Present-day Rovinj is a vibrant town that hosts a multitude of events ranging from retro rockabilly gatherings to the Weekend Media Festival, an important international marketing conference.

Poreč - town bursting with events

The town of Poreč is a major tourist centre on the Croatian coast, famous for its ‘lagoons’, the deep coves with popular beaches that surround the historic centre dating back to ancient Rome. Take a walk through the centre of Poreč down Cardo and Decumanus, the two main ancient Roman streets still in use today, that lead to the Forum, the central square typical of ancient Roman towns. Make sure you visit the Euphrasian Basilica, one of the best-preserved early Christian churches in Europe, one of Croatia’s UNESCO World Heritage sites.

Umag is famous for its ATP tennis tournament, but you really should exploring the wine routes near Višnjan, Vižinada, Grožnjan, Brtonigla...

Poreč and its surrounding area are always bursting with events, so you won't have any trouble finding a food festival or a concert during the warmer part of the year. One of the more unusual events held here is the celebration of the Chinese New Year.

As far as cyclists are concerned, Poreč is an excellent starting point for one of the most fascinating routes in Croatia – Parenzana, once a railroad track connecting Poreč to Trieste. Trains haven't run here for a long time now - the fascist government decided to recycle the tracks before World War II, leaving a beautiful, winding, and fairly flat path that takes you through the picturesque towns and villages of inland Istria.

The most popular tourist resorts with well-equipped beaches are in the Green and Blue Lagoons, the White Bay and the small island of Sv. Nikola (St. Nicholas), just across the historic centre. The centre of Poreč is located on a small peninsula and has been inhabited since prehistoric times, and the settlement had become a town with defensive walls during the rule of the Roman Emperor Augustus in the 1st century AD. The ancient streets and the main square are still an integral part of everyday life in the town.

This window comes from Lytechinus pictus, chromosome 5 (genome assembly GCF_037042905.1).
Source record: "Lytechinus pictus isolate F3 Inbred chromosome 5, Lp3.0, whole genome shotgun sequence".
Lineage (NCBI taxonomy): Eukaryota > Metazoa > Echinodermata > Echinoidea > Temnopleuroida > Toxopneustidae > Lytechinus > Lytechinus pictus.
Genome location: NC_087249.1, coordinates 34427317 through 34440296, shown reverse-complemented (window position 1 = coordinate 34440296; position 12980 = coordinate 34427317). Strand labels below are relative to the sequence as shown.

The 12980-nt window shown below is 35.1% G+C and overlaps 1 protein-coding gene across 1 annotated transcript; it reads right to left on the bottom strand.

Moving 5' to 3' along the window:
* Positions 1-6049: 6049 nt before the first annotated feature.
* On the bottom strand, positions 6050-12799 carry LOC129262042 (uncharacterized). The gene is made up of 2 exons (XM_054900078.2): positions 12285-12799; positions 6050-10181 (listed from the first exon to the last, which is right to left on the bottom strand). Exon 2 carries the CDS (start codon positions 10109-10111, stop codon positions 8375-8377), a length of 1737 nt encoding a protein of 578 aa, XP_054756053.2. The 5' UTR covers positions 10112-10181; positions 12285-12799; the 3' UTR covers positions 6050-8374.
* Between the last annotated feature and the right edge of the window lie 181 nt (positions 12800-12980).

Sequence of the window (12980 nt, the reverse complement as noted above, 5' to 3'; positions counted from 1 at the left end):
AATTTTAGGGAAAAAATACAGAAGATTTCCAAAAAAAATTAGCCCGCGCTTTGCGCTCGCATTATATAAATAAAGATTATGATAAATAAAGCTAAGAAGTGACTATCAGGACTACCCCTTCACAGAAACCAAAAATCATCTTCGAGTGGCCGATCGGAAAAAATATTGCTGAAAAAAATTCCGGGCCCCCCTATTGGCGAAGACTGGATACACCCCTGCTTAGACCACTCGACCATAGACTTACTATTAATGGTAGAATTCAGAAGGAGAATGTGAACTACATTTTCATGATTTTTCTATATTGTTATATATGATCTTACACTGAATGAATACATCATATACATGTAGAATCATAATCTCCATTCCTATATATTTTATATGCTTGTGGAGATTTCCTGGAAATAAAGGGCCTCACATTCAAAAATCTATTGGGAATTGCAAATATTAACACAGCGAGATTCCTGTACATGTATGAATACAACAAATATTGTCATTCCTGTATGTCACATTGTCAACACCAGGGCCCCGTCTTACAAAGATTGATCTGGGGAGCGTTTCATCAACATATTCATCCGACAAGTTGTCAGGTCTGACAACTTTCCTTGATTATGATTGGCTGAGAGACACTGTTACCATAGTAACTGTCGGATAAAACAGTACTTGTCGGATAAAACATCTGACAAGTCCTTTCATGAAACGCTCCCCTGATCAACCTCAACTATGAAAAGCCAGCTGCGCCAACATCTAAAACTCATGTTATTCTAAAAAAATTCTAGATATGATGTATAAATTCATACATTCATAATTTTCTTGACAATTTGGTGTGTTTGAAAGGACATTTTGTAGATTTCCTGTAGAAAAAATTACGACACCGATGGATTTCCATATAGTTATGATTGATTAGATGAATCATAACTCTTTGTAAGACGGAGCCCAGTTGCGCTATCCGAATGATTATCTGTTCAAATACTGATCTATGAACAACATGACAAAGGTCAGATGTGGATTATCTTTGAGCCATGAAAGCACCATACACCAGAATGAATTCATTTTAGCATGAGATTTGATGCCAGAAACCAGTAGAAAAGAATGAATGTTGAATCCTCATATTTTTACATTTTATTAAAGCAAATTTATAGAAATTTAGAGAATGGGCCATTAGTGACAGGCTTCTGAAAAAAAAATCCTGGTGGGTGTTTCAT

West coast of Istria

The best Istrian wines are produced in vineyards along the northwest coast of Istria because of the excellent microclimatic conditions and the unique red soil. This is reason enough to go exploring the wine routes near Višnjan, Vižinada, Grožnjan, Brtonigla…

The towns on the coast are fantastic tourist destinations. Novigrad, for example, has a beautiful historic centre and Umag is famous for its ATP tennis tournament.

Wine connoisseurs should try the native grape varieties, such as the white Malvasia and red Teran or the well-adapted Merlot and Muscat. The climate conditions in this area are also excellent for growing olives, especially in the area surrounding Vodnjan.

Vrsar, picturesque tourist town located south of Poreč, is famous for one of the oldest naturist beaches in Europe

The town of Vodnjan, only 10 km from the coast, boasts an interesting religious attraction: the local church has amassed an impressive collection of mummified relics, which will intrigue even the people that are not religious.

Vrsar, another picturesque tourist town located south of Poreč, is famous for Koversada, one of the oldest and biggest naturist beaches in Europe, which opened more than 50 years ago. Nearby is Lim Bay, a sunken riverbed. The river that used to flow there, the Pazinčica River, disappears underground in Pazin today. The protected Lim Bay is also famous for its shellfish farms.

East coast of Istria

There are several gorgeous deep coves hidden on the otherwise mostly flat east coast of the Istrian peninsula and the most popular is the one where the tourist town of Rabac is hidden. The rest of the east coast of Istria is more peaceful, with occasional wild beaches that aren't too crowded even during the high season. One of the most attractive events in the region is the “Trka na prstenac“ (Tilting-at-the-ring), which is held in the small town of Barban, recreating an old chivalric tournament.

Rabac boasts a few white pebble beaches, with Girandella usually hailed as the most beautiful. Labin, a medieval historic town, is located just a few kilometres inland from Rabac. For centuries, it was a town of coal mines, and the last one was closed less than 20 years ago. The coal miners endured hardship, much like their colleagues from around the globe. However, a century ago they tried to take matters into their own hands: after going on strike in early March of 1921 because of poor working conditions and the initial atrocities committed by the fascists, they took control of the city and proclaimed the “Albona Republic“ (Albona is the Italian name of Labin).